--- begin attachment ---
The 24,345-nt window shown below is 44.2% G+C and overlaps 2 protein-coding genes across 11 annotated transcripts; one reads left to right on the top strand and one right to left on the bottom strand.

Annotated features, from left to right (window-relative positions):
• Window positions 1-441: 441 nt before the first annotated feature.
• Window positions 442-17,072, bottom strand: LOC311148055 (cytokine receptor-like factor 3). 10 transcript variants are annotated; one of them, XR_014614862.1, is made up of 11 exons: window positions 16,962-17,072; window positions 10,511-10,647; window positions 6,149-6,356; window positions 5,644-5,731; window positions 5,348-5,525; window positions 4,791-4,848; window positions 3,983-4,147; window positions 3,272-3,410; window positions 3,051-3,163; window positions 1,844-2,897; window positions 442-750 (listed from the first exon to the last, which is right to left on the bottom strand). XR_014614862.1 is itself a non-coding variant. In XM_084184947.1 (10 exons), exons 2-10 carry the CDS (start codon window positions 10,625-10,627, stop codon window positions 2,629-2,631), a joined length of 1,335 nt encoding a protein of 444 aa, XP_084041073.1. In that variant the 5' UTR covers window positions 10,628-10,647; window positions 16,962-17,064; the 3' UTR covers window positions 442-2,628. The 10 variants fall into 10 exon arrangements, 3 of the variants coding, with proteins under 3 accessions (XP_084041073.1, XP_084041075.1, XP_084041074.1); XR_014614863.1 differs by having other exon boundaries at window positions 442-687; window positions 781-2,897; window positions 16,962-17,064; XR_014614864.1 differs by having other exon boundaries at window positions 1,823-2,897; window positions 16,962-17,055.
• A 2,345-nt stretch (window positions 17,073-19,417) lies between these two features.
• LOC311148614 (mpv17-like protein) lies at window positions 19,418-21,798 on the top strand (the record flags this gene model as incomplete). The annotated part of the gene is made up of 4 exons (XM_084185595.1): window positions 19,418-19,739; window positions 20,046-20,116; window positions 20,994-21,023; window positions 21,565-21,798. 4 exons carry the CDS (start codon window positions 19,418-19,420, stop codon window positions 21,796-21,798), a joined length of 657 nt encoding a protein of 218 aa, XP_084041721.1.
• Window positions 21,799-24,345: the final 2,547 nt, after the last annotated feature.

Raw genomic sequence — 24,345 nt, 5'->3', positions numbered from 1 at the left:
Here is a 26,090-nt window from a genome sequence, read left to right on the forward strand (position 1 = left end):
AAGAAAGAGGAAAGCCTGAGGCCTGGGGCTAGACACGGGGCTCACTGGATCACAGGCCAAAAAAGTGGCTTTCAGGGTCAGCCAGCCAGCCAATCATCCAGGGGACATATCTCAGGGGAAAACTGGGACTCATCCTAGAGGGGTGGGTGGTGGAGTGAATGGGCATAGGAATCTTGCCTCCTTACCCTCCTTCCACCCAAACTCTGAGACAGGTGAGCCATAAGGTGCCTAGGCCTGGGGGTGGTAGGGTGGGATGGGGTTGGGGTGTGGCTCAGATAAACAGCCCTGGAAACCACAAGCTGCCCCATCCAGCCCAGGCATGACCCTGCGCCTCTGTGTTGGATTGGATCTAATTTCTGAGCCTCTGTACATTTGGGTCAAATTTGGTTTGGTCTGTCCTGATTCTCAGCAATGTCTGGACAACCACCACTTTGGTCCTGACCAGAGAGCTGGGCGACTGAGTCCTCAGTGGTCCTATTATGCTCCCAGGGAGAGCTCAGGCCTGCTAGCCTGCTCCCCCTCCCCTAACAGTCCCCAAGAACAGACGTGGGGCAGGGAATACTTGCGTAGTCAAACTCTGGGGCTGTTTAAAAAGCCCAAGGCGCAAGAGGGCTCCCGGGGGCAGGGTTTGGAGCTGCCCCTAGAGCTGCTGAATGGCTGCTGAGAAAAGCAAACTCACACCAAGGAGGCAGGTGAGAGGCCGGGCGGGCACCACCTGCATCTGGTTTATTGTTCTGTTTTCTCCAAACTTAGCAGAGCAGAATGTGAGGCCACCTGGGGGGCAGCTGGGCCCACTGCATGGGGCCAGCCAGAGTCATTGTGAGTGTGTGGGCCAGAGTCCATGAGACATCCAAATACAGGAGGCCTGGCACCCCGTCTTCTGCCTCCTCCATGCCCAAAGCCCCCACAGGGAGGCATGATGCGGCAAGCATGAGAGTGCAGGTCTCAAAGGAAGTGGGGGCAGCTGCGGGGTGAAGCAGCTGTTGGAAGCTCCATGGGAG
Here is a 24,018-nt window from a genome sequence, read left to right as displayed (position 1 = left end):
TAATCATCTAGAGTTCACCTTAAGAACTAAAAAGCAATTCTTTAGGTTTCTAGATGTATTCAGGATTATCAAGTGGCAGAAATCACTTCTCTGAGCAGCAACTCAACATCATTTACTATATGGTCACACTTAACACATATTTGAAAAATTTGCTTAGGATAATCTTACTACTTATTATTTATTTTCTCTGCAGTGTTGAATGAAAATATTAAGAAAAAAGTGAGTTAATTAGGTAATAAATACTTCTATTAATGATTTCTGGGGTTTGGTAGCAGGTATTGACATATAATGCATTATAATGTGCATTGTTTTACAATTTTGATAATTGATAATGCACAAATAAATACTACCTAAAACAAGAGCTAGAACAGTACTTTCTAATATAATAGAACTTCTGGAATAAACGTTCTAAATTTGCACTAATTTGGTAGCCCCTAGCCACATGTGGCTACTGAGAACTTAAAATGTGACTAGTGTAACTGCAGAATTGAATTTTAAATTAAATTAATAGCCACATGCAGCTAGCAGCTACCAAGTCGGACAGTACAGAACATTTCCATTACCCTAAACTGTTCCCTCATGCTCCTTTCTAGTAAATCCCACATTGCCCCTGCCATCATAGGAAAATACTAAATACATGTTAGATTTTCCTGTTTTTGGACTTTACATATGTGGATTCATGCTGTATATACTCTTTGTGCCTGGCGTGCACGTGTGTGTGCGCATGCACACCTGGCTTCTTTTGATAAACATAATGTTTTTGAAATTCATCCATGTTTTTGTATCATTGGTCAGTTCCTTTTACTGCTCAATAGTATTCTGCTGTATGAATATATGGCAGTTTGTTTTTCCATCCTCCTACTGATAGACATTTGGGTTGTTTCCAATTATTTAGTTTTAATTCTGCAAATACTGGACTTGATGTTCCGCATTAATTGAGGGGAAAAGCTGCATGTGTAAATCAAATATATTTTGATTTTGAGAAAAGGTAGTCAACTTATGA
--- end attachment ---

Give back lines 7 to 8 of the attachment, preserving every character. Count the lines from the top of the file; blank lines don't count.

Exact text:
• Window positions 21,799-24,345: the final 2,547 nt, after the last annotated feature.

Raw genomic sequence — 24,345 nt, 5'->3', positions numbered from 1 at the left: